Thursday,20 June, 2019
Current issue | Issue 1405, ( 9 - 15 August 2018)
Thursday,20 June, 2019
Issue 1405, ( 9 - 15 August 2018)

Ahram Weekly

Master Khan

Nahed Nasr joins in the celebration of one of Egyptian cinema’s brightest stars


A photo exhibition, a book, a film and series of articles marked the second anniversary of the death of filmmaker Mohamed Khan (26 October 1942-26 July 2016), testifying to his influence. Khan was one of the founders of Egyptian Neorealism, and from his debut, a short film named The Watermelon (1972), until his last film, Before the Summer Crowds (2015), he never stopped working.

Drawn from the private photo collections of his family and friends, notably the director of photography Said Shimi, Fi Hob Cinema Mohamed Khan (or “For the Love of Mohamed Khan’s Cinema”), a four-day exhibition at Al-Hanager Gallery, featured over 70 images of Khan on location and in private.


At the same time Dar Al-Karma has published a 290-page volume of Khan’s letters to his close friend, Shimi (part one of three, covering the years 1959-1966), which were collected, edited and commented on by the latter. “To you, who took my soul with him,” reads the dedication, “until we meet again”.

The book, Mohammed Khan’s Letters to Said Shimi, Part 1: A life Journey, has an introduction by Shimi, another by the prominent film critic Mahmoud Abdel-Shakour and eight chapters covering eight years and eight stages in Khan’s development (and their friendship), each including a commentary by Shimi as well as the text of Khan’s letters to him, respectively: Test of Friendship (1959); Exploring the Future (1960); Self-reliance (1961); Egyptian Nostalgia (1962); Year of Hope (1963); February Departure, October Return (1964); Lebanese Hardship (1965); and Painful Return to London (1966).

In his introduction, Abdel-Shakour stresses the cinematic and critical views of “all the European and world movies [Khan] watched” expressed in those letters, while in his Shimi explains the circumstances of his friendship with with Mimi, as Khan was known to him, and the functions of their correspondence during the latter’s frequent travels. “Most of these films I did not have the chance to see at that time and his letters enriched my knowledge.”

Their friendship started as a friendship between their father’s. Khan’s father, a Pakistani national, was a tea merchant who imported tea from India and Sri Lanka; Shimi’s was a doctor whose practise was in the same building as the latter’s office in Ataba Square. They were both fond of movies, so they went to the cinema together, while their two children had plenty of fun “playing around in that building”. but they managed to pass on their love of cinema.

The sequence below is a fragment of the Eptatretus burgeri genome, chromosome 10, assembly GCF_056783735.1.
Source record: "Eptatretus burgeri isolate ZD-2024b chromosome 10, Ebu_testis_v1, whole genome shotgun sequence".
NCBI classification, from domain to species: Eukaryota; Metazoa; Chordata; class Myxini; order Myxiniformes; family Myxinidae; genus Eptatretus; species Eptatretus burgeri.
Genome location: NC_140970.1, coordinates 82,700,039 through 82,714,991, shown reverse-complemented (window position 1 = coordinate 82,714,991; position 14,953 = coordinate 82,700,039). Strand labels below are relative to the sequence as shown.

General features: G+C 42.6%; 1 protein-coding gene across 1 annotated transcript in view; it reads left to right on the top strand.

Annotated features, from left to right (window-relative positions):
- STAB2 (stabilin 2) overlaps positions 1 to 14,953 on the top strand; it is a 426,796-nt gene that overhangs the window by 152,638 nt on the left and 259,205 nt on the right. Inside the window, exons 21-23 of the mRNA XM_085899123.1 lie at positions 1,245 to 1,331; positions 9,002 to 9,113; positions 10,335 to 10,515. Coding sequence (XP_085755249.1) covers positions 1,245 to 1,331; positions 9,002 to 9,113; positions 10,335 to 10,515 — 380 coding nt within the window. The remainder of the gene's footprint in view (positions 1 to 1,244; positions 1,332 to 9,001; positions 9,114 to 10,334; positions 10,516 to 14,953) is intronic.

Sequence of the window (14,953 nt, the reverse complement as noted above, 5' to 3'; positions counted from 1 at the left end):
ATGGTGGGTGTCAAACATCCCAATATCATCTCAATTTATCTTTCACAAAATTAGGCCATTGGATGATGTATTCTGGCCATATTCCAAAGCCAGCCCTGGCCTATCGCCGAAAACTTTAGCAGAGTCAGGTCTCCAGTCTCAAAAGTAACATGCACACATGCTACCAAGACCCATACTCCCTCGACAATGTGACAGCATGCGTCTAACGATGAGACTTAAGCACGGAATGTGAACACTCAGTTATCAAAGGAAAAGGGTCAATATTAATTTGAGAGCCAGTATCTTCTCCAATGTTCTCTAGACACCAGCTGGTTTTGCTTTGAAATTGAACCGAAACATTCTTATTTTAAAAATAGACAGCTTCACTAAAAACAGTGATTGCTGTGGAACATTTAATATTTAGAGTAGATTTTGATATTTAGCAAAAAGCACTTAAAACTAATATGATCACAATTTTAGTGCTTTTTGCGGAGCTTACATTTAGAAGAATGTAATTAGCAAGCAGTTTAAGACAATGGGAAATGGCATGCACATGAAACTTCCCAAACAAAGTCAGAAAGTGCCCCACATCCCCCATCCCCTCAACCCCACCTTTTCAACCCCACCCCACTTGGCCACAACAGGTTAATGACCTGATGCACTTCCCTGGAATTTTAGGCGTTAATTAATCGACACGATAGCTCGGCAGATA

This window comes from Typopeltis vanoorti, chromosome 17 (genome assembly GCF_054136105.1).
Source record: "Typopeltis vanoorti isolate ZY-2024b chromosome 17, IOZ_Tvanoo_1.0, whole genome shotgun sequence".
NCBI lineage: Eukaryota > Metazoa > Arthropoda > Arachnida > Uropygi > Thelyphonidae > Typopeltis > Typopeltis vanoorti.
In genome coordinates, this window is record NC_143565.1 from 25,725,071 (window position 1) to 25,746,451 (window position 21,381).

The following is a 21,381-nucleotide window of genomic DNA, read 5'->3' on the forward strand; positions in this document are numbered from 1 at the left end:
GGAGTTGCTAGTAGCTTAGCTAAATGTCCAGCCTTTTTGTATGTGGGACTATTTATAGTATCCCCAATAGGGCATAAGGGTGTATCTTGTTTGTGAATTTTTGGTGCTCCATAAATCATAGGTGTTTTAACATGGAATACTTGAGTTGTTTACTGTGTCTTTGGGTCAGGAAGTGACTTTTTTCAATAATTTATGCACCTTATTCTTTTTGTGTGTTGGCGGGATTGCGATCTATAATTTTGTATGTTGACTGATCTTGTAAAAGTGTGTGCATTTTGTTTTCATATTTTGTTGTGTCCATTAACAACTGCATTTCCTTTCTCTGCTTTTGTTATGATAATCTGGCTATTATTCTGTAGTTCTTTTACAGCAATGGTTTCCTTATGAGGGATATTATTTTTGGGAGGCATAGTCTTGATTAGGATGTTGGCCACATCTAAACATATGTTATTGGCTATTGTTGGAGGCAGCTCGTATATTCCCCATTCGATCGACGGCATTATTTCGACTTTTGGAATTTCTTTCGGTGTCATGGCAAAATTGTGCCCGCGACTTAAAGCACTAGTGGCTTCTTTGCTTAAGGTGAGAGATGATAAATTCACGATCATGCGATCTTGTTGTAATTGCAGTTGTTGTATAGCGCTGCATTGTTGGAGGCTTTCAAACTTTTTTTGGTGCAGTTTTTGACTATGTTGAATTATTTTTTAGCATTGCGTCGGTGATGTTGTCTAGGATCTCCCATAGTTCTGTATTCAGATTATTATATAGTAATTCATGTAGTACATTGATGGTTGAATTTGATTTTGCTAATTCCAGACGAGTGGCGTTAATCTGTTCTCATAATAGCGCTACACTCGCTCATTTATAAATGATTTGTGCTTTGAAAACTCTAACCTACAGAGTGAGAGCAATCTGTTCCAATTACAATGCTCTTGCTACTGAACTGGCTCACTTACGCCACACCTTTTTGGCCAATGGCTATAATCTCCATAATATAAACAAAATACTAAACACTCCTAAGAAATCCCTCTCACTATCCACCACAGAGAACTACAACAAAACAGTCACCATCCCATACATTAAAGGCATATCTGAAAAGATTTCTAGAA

Rashwan with Shimi

“Cinema was a part of our childhood,” Shimi writes, “and when we grew older we used to document the movies we watched in a notebook, rating them. A hobby that lived with us for a long time. Those letters were our way of resuming this hobby... They date from the time which formed our cultural, social, and national vision.”

In 1959, Khan’s father’s business collapsed and the family moved to London: “This was a very difficult year for both of us, I lost Mimi for the first time and thought he would never come back. I also lost my father in the same year...”  But on 24 October 1959, Shimi writes in his commentary on the 1959 letters, as a secondary school student he found out about the High Cinema Institute in Al-Ahram, and for the first time he realised that cinema was a subject he and Mimi could study and do for a living.

In the next chapter Khan speaks of his vision of cinema: “My late brother, a screenwriter I deeply admire, once said that the object of filmmaking is life and its price is also life. I find this very true. There is something between me and the movies. It is not a hobby but a love... a film for me is like a bride and the director is the bridegroom who wants to buy his bride a lovely dress. This dress is the story which he should tailor perfectly to fit her. If the dress is beautiful the bride will also be and the bridegroom will be happy, won’t he.”  

In another 1960 letter he speaks of a project he is thinking about: a short silent film featuring different kinds of beggars and “those people who give them money”, while in a 1961 letter he writes about Youssef Chahine’s 1958 Jamila the Algerian, on the Algerian militant Djamila Bouhired, which he saw at the Egyptian Embassy in London on United Arab Republic day: “I did not like this film. It is not realistic. The cinematography is bad. The acting is average. But I was happy I saw an Egyptian movie.”

the book cover

Yet the “future is harsh and merciless,” he writes in another letter from London that year. “I stand full of fear, unable to go forward or to retreat. Life changed. I am not that cheerful happy young man you used to know any more.  I am always sad, depressed – and busy. No one understands me or even tries to. All I do is try to understand myself.”

He was homesick, he was in his twenties and he felt he had achieved nothing, though in fact having mastered English he was writing. The first English story he sent Shimi, Shams, was to become the short film Darbet Shams (Sunstroke, 1980) years later. He also shared his dream of the two of them working together with Shimi as cinematographer.

Already the nationality issue that was to dog Khan until 2013, when he was 73 and near the end of his life was making itself felt. Though he was born in Egypt, the law didn’t grant him nationality because his father was not an Egyptian citizen. In a 1963 letter he writes, “Believe me, I am thinking day and night of returning to Egypt. But I have many problems, because I carry a Pakistani passport which makes me a foreigner in Egypt although I have a residency card. Here in England I am a foreigner, but it’s the same in the country where I was born and lived and loved”.